There was the '50s: Elvis, Marilyn, the Bomb. And there were the '50s TV shows: "Father Knows Best," "The Donna Reed Show," "The Adventures of Ozzie and Harriet." As with most eras, the two didn't have all that much in common. But when we remember the '50s today, we tend to recall, not Elvis and Marilyn, who exist in some kind of eternal present, but those '50s TV shows. "Nick at Nite," that great memory bank where we've deposited our hopes and dreams for the past and future, is more than a collection of old TV programs; it's a prescription for a way of life. I know, I know, it's supposed to be ironic. We watch with a wink and nudge, a postmod smile on our faces. But the joke, like so many jokes involving television, may be on us. Gary Ross' Pleasantville opens with a promo for "TV Time!"--a "Nick at Nite"-like viewing experience with the blast-from-the-past tagline "Remember, you're soaking in it." Then, after the words "Once Upon a Time" appear on the screen, we're transported to...the present, where two teenagers are fighting over the remote. Jennifer (Reese Witherspoon), who has a date coming over, wants to watch MTV. David (Tobey Maguire), her brother, wants to watch a special 24-hour marathon of "Pleasantville," a '50s domestic sitcom that makes "Father Knows Best" look like "Married...With Children." Nothing the least bit unpleasant has ever happened on "Pleasantville." Or, as the local weatherman puts it, "Today, high 72, low 72, not a cloud in the sky." David wishes he lived there, and through the divine intervention of a TV repairman played by Don Knotts (talk about a blast from the past), he gets his wish. Clicking the remote the way Dorothy used to click her ruby slippers, David and Jennifer wind up inside their TV set, cast as characters on "Pleasantville." They're Bud and Mary Sue, son and daughter of George (William Macy) and Betty (Joan Allen) Parker, who might as well be named Ward and June Cleaver. Pleasantville is like Mayberry without Otis--an Edenic small town where everybody knows everybody, everybody likes everybody, and everything is just swell. "Honey, I'm home," George says at the end of every day, as if home were the only place in the world he could possibly be. Things are about to change in Pleasantville. Like one of those viruses from outer space in a sci-fi movie, David and Jennifer (mostly Jennifer) start infecting this '50s-TV town with '90s values. And the effect, both literally and figuratively, is like watching a black-and-white TV show blossom into living color. When Jennifer deflowers the captain of the high school basketball team, a single rose bursts into a bright, juicy red. Pretty soon, color is busting out all over town--at the soda shop where David works, even at home, where the quietly suffering Mrs. Parker appears to have gotten hold of an advance copy of Betty Friedan's The Feminine Mystique. But can Pleasantville undergo the transition to color without experiencing technical difficulties? Don't count on it. Ross, who wrote the scripts for Big and Dave, allows his fanciful fairy tale to curdle into a message movie as the good citizens of Pleasantville turn on one another, posting "No Coloreds" signs in their store windows and drawing up a Code of Conduct that disallows everything David and Jennifer brought with them--sex, drugs, rock 'n' roll. That whole do-your-own-thing philosophy comes out of the '60s, of course, not the '90s, which is one of the reasons Pleasantville seems rather out of date. The other reason is that it's so capital-L liberal. For Ross isn't really taking aim at television or the '50s or '50s television. He's taking aim at those conservatives who believe American life was once like a '50s TV show, and that it could be that way again.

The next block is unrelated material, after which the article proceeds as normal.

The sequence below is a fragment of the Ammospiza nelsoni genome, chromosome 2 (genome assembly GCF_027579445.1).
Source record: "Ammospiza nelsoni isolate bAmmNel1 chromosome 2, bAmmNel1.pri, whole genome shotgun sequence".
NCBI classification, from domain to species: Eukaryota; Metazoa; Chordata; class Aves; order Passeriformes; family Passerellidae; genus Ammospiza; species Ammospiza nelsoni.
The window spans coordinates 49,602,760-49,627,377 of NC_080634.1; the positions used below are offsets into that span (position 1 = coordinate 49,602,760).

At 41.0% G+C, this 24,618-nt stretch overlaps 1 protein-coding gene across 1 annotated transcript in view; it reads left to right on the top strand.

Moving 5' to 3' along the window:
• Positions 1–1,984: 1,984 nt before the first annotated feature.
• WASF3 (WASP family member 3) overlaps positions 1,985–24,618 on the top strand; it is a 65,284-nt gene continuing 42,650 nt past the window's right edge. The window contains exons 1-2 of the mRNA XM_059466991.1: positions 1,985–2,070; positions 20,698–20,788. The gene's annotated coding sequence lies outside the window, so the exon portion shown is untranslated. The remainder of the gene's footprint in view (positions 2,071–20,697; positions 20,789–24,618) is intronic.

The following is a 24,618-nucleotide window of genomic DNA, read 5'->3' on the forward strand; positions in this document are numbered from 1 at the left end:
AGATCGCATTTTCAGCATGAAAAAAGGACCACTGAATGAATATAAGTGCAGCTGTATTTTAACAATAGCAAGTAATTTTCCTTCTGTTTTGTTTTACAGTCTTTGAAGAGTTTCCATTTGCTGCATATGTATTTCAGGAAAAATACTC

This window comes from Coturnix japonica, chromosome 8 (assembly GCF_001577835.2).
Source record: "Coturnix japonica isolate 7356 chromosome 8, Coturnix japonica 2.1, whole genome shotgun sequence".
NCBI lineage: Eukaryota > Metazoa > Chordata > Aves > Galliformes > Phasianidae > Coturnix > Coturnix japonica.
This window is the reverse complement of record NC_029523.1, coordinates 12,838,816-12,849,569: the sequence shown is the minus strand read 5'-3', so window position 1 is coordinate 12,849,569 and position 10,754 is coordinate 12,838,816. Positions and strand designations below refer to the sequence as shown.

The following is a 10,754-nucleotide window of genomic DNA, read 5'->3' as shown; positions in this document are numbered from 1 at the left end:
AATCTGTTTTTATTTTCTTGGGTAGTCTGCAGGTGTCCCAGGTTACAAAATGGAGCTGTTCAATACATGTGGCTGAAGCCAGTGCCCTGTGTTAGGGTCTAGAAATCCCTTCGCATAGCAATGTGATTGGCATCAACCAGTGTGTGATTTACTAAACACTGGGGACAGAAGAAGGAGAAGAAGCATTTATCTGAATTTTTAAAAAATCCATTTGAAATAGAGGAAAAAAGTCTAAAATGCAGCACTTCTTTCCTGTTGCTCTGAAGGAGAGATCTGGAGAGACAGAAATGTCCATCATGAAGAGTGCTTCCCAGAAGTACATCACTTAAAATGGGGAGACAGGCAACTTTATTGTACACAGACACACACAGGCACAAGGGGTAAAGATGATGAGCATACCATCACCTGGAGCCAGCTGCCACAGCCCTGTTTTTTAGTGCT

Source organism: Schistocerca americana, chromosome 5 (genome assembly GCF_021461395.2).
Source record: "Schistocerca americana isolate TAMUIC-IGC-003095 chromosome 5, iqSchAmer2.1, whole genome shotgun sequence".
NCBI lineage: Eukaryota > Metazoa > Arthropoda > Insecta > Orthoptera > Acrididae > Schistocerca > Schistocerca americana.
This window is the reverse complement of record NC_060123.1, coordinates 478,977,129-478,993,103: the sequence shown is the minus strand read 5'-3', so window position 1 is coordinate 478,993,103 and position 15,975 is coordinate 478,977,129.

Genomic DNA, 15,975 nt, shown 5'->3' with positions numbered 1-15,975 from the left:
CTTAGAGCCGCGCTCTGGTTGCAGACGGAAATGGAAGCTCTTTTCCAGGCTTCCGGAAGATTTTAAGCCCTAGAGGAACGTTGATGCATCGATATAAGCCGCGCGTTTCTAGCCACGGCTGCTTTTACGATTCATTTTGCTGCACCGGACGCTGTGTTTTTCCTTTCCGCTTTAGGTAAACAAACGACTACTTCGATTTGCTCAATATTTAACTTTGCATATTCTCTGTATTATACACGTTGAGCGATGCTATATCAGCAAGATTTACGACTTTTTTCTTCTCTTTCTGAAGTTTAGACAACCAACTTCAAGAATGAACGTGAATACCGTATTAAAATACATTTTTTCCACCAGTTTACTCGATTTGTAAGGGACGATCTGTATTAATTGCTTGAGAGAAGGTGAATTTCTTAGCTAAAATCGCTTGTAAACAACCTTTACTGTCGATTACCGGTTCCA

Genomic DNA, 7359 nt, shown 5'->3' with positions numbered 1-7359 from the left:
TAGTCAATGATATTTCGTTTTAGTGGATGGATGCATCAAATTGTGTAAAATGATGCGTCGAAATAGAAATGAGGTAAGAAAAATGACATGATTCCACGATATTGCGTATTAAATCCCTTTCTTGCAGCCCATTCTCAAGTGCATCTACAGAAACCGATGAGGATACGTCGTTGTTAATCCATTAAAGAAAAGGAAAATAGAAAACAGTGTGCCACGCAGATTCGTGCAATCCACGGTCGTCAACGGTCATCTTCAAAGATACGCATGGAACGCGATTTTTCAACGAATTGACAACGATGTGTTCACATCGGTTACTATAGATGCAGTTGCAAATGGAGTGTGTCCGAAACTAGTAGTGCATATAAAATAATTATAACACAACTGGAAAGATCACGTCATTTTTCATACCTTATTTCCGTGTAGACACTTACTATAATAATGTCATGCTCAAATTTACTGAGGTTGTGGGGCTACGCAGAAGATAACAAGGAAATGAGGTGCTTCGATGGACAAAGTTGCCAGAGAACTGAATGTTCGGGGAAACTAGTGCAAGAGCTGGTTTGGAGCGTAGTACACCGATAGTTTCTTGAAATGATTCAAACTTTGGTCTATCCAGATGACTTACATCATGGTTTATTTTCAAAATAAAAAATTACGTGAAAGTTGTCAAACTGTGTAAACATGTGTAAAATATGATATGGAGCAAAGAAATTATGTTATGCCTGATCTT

Maybe it can, although, as a card-carrying liberal, I sure hope not. Unfortunately, Pleasantville is often as starry-eyed as the vision it tries to deconstruct, and occasionally as conservative. Jennifer, who was supposedly a major slut back home, loses interest in sex during her stay in Pleasantville; she'd rather read books. This may be Ross' idea of a budding feminism, but all the feminists I know read books and have sex. Technically, the movie is a marvel--the kind of thing an especially bright kid might create with the help of MacPaint. But Ross is too enamored with using color as an objective correlative for the messy vitality of life. Instead of letting the story drive the metaphor, he lets the metaphor drive the story. In short, he always colorizes within the lines.